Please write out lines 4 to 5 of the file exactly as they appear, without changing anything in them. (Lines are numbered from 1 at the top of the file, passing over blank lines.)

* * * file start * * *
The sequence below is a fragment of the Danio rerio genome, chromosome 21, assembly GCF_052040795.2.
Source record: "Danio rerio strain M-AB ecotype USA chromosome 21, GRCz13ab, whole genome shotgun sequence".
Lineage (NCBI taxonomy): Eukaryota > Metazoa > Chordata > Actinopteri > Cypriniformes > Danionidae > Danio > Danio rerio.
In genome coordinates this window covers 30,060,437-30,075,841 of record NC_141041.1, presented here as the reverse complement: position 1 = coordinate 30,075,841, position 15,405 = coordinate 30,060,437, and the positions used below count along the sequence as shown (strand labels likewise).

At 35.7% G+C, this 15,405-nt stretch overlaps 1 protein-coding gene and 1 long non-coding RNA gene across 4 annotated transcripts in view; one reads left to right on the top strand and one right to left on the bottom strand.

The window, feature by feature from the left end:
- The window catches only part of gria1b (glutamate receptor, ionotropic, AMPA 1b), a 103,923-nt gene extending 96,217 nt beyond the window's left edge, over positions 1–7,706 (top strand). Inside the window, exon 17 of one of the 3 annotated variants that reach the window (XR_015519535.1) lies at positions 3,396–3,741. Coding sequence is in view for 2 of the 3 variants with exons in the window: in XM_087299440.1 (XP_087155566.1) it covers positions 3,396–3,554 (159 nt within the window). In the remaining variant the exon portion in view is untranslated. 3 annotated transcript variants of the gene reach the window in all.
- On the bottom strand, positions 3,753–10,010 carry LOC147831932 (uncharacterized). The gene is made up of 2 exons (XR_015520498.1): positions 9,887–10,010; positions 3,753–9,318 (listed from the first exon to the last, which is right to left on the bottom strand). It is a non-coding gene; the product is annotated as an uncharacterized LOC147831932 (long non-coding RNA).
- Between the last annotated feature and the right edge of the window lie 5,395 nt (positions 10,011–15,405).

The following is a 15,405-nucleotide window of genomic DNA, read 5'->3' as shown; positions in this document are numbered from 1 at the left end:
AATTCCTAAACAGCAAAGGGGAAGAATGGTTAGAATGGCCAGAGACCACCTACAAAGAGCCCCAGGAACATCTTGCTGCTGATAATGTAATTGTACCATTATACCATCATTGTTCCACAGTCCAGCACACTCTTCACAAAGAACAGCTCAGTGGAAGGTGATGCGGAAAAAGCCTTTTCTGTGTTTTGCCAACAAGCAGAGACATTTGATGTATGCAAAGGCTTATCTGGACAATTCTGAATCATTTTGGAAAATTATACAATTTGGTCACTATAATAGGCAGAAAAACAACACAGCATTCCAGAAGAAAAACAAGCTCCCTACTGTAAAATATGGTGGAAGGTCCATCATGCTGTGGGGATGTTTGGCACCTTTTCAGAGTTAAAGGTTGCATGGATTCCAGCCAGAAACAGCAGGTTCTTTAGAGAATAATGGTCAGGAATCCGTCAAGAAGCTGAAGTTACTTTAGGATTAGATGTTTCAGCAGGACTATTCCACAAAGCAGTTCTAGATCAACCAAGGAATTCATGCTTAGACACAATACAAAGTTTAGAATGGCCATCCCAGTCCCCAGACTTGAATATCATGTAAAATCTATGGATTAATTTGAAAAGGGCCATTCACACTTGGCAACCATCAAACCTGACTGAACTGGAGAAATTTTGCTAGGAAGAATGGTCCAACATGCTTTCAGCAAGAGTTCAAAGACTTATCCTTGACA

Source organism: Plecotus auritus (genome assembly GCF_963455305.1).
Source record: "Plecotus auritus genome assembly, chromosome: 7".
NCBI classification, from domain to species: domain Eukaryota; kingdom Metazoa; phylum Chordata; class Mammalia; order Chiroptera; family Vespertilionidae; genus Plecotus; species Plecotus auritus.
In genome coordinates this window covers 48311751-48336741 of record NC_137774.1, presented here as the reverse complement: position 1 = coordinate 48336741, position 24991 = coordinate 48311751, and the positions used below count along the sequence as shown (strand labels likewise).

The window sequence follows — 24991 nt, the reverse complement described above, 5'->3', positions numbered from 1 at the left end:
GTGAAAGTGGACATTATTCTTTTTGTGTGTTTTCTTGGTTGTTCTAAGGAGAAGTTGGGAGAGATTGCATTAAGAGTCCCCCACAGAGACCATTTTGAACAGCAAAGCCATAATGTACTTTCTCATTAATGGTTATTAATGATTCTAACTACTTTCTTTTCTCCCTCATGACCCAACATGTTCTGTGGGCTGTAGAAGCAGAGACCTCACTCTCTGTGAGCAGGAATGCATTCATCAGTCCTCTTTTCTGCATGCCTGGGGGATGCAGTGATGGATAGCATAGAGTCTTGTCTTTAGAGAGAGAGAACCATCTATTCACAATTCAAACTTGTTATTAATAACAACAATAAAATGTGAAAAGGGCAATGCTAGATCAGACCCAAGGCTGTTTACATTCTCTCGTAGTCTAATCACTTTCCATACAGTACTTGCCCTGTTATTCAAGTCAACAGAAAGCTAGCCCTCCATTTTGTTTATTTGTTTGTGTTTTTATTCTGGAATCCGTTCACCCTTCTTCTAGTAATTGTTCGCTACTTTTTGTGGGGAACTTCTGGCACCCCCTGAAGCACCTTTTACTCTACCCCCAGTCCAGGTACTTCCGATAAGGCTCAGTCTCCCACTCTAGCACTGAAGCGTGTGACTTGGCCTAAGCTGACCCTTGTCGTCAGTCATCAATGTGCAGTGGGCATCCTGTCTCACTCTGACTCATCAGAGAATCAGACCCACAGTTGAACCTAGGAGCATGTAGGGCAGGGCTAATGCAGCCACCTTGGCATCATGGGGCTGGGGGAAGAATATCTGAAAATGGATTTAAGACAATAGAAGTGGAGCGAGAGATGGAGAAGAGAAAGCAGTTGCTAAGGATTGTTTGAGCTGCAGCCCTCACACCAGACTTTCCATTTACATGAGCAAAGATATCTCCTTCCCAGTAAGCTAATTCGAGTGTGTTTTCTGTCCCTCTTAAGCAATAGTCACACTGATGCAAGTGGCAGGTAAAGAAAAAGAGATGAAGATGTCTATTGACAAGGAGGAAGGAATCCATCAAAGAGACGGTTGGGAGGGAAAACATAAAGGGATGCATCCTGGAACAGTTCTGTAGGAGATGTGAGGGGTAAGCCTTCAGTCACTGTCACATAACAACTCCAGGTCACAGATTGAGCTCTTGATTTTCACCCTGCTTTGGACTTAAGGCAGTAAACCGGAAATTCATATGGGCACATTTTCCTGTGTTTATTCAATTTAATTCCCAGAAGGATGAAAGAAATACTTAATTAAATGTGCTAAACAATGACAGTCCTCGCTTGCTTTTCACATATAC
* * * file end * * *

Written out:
In genome coordinates this window covers 30,060,437-30,075,841 of record NC_141041.1, presented here as the reverse complement: position 1 = coordinate 30,075,841, position 15,405 = coordinate 30,060,437, and the positions used below count along the sequence as shown (strand labels likewise).

At 35.7% G+C, this 15,405-nt stretch overlaps 1 protein-coding gene and 1 long non-coding RNA gene across 4 annotated transcripts in view; one reads left to right on the top strand and one right to left on the bottom strand.